We have been lately frighted with a great plot, and many taken up on it, and the fright not quite over. The Parliament, which had done all this great good to the King, beginning to grow factious, the King did dissolve it December 29th last, and another likely to be chosen speedily.
I take myself now to be worth 300l. clear in money, and all my goods and all manner of debts paid, which are none at all.
Called up this morning by Mr. Moore, who brought me my last things for me to sign for the last month, and to my great comfort tells me that my fees will come to 80l. clear to myself, and about 25l. for him, which he hath got out of the pardons, though there be no fee due to me at all out of them.
Then comes in my brother Thomas, and after him my father, Dr. Thomas Pepys, my uncle Fenner and his two sons (Anthony’s only child dying this morning, yet he was so civil to come, and was pretty merry) to breakfast; and I had for them a barrel of oysters, a dish of neat’s tongues, and a dish of anchovies, wine of all sorts, and Northdown ale. We were very merry till about eleven o’clock, and then they went away.
At noon I carried my wife by coach to my cozen, Thomas Pepys, where we, with my father, Dr. Thomas, cozen Stradwick, Scott, and their wives, dined. Here I saw first his second wife, which is a very respectfull woman, but his dinner a sorry, poor dinner for a man of his estate, there being nothing but ordinary meat in it. To-day the King dined at a lord’s, two doors from us. After dinner I took my wife to Whitehall, I sent her to Mrs. Pierces (where we should have dined today), and I to the Privy Seal, where Mr. Moore took out all his money, and he and I went to Mr. Pierces; in our way seeing the Duke of York bring his Lady this day to wait upon the Queen, the first time that ever she did since that great business; and the Queen is said to receive her now with much respect and love; and there he cast up the fees, and I told the money, by the same token one 100l. bag, after I had told it, fell all about the room, and I fear I have lost some of it.
That done I left my friends and went to my Lord’s, but he being not come in I lodged the money with Mr. Shepley, and bade good night to Mr. Moore, and so returned to Mr. Pierces, and there supped with them, and Mr. Pierce, the purser, and his wife and mine, where we had a calf’s head carboned, but it was raw, we could not eat it, and a good hen. But she is such a slut that I do not love her victualls.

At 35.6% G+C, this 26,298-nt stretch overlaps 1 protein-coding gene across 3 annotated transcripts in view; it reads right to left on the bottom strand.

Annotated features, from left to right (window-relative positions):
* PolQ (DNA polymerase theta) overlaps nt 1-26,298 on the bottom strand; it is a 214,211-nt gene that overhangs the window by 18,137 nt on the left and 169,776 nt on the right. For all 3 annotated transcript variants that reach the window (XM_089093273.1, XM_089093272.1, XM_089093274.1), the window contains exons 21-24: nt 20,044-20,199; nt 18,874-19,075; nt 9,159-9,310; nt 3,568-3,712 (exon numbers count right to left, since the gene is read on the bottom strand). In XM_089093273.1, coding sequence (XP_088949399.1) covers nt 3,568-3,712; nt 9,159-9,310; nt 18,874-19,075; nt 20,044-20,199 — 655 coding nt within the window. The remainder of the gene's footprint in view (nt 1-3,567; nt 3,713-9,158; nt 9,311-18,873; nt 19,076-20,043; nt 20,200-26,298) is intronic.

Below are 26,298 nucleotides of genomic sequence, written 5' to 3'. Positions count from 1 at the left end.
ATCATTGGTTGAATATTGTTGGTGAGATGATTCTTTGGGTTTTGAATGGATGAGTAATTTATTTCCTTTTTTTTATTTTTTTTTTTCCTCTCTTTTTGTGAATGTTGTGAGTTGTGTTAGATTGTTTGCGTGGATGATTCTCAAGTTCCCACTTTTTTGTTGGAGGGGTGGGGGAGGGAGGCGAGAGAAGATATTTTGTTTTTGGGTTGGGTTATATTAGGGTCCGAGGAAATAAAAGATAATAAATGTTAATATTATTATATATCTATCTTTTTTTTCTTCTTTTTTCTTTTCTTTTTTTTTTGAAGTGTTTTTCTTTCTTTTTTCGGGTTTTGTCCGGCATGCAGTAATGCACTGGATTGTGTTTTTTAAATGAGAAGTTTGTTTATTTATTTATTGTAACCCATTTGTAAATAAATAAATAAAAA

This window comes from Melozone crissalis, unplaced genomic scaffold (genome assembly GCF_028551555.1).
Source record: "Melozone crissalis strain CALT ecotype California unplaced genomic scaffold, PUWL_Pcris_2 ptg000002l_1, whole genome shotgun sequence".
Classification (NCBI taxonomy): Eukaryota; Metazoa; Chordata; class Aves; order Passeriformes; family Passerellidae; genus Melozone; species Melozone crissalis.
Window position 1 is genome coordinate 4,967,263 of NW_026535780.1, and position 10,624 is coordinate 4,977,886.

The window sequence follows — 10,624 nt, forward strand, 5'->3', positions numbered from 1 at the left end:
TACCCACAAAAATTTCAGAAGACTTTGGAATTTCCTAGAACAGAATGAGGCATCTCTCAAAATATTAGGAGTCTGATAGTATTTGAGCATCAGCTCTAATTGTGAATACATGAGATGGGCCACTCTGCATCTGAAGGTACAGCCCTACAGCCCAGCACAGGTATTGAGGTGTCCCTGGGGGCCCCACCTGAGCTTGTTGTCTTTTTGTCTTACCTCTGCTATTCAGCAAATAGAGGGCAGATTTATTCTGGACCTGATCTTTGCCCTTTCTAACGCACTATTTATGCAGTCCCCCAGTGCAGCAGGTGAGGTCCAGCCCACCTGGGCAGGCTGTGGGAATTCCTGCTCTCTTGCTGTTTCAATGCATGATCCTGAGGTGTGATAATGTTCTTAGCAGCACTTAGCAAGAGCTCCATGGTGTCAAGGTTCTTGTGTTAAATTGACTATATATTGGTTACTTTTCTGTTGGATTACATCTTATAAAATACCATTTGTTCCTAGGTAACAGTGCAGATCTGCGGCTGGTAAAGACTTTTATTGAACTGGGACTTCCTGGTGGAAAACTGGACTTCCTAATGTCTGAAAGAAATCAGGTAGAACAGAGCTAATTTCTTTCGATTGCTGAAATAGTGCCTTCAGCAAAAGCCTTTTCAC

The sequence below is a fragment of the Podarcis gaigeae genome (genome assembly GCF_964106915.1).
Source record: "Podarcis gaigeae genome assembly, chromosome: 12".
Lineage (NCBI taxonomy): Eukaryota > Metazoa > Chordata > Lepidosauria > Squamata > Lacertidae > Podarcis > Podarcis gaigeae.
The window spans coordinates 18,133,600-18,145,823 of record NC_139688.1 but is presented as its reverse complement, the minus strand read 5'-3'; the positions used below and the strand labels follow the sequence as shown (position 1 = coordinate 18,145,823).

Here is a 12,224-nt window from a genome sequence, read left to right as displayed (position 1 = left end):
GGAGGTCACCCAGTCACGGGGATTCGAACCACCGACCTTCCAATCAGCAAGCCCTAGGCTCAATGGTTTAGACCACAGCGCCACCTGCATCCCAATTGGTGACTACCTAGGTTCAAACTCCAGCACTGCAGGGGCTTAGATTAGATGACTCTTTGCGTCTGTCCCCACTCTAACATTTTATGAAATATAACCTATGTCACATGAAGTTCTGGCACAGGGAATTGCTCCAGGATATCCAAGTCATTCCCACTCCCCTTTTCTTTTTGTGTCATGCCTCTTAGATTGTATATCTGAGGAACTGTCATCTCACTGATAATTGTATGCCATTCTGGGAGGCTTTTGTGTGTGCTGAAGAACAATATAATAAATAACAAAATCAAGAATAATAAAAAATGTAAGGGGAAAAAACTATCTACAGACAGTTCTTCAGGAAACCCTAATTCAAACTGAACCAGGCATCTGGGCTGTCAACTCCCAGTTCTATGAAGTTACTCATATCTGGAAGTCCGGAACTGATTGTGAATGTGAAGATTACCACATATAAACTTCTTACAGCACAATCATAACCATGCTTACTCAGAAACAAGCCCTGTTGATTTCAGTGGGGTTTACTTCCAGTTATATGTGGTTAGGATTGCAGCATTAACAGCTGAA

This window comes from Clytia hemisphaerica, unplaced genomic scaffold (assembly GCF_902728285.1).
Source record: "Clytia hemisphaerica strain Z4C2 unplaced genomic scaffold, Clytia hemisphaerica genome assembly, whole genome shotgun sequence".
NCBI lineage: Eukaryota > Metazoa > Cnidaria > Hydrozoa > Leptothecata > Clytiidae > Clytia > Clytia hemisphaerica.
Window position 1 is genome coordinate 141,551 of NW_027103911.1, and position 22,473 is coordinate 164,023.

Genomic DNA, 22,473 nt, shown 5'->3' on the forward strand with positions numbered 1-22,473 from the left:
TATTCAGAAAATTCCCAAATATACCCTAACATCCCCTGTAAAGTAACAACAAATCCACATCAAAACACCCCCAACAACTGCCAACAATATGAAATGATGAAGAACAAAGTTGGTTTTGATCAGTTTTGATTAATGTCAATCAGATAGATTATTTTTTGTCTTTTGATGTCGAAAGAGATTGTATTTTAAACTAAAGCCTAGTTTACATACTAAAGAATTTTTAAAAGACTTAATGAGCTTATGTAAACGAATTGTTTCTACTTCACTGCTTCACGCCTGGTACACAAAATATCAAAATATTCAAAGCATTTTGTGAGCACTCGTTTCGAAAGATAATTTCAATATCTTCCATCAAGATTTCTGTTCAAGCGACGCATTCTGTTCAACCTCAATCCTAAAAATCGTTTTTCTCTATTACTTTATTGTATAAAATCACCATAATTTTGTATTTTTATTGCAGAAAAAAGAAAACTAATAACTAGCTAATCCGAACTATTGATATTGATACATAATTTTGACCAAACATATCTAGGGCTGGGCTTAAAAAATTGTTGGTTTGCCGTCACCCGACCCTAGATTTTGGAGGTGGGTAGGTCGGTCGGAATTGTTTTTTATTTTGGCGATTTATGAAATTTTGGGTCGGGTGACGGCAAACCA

After supper I sent them home by coach, and I went to my Lord’s and there played till 12 at night at cards at Best with J. Goods and N. Osgood, and then to bed with Mr. Shepley.

This year, trouble settled
in with me, and I mourn
the dying of tongues
and ordinary doors.
Time is no old token.
I have lost friends and
a calf’s head at cards.

Erasure poem derived from The Diary of Samuel Pepys, Tuesday 1 January 1660/61.


holloway overhung with ancient trees n Cornwall

You have no shovel, so you forage in the cupboards
to find only a plastic fork and two knives. So
is this what it feels like in those fairy tales
where the girl is sentenced to labor after impossible
labor, before being granted access and social mobility?
What the villain/ess doesn’t understand: the girl
was born in a third world country, where she learned
to shampoo and bathe with a scant pailful of water,
where snacks are a euphemism for all the inventive
ways one might use every part of the animal for food.
Stables, lions, sky-darkening hordes of birds? You
got nothin’ on me, Hercules
; and isn’t a deus ex machina
just another name for cheating? Your parents
have to work in the fields. Or they are sick,
missing, dead. Try dandling your new baby brother
on one hip while feeding your two-year old sister
when you’re only five. Try taking them out
into the avenue to weave through traffic, splay
begging fingers against the tinted window glass
of cars. Shred after shred layers the years;
petulance and bad temper are so unnecessary.
They will not make the miracle you pray for—
only stubborn patience, the improv work of your hands
as you make a hollow in the gravelly soil deep enough
for this plant you have brought to take root and grow.